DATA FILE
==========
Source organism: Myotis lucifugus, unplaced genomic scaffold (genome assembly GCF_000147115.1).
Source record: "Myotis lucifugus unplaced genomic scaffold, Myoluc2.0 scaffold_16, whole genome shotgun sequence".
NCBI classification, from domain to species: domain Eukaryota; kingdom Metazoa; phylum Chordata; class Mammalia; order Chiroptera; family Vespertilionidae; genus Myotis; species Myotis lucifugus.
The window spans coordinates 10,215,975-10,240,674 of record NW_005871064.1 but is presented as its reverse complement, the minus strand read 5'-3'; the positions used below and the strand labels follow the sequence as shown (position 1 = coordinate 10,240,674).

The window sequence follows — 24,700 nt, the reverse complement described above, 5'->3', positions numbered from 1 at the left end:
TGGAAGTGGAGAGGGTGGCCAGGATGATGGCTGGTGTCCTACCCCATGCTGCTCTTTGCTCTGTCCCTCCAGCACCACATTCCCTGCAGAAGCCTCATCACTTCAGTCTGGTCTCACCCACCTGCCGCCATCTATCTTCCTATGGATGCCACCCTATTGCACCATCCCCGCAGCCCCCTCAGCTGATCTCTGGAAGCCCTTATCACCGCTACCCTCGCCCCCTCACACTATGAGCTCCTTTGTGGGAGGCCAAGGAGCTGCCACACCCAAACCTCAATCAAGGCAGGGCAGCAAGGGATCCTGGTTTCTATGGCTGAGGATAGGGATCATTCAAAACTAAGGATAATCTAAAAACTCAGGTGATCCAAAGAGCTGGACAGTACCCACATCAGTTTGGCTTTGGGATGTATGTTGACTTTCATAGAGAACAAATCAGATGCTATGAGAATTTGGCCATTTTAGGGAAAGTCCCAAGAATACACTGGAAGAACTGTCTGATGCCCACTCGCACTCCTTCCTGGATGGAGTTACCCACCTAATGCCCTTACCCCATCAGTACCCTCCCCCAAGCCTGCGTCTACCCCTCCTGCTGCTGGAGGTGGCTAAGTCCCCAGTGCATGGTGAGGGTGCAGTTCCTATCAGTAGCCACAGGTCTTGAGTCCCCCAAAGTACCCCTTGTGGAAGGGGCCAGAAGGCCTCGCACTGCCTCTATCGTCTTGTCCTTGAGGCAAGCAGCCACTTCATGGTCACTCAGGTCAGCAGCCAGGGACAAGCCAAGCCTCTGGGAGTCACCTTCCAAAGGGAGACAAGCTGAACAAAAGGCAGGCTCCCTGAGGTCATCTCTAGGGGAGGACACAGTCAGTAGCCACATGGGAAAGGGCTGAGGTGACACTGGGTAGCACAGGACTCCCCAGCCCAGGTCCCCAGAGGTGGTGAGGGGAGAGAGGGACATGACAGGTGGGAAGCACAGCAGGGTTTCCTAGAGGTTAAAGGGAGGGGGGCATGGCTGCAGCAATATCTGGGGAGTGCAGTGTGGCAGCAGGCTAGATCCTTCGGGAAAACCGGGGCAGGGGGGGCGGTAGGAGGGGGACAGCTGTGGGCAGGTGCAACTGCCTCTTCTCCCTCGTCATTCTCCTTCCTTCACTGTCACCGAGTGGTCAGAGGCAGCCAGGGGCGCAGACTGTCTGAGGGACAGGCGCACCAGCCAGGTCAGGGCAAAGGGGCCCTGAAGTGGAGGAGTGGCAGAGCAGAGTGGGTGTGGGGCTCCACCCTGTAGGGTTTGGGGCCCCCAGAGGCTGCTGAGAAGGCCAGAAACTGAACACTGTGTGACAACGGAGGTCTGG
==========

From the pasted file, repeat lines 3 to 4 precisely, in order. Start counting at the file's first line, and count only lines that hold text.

NCBI classification, from domain to species: domain Eukaryota; kingdom Metazoa; phylum Chordata; class Mammalia; order Chiroptera; family Vespertilionidae; genus Myotis; species Myotis lucifugus.
The window spans coordinates 10,215,975-10,240,674 of record NW_005871064.1 but is presented as its reverse complement, the minus strand read 5'-3'; the positions used below and the strand labels follow the sequence as shown (position 1 = coordinate 10,240,674).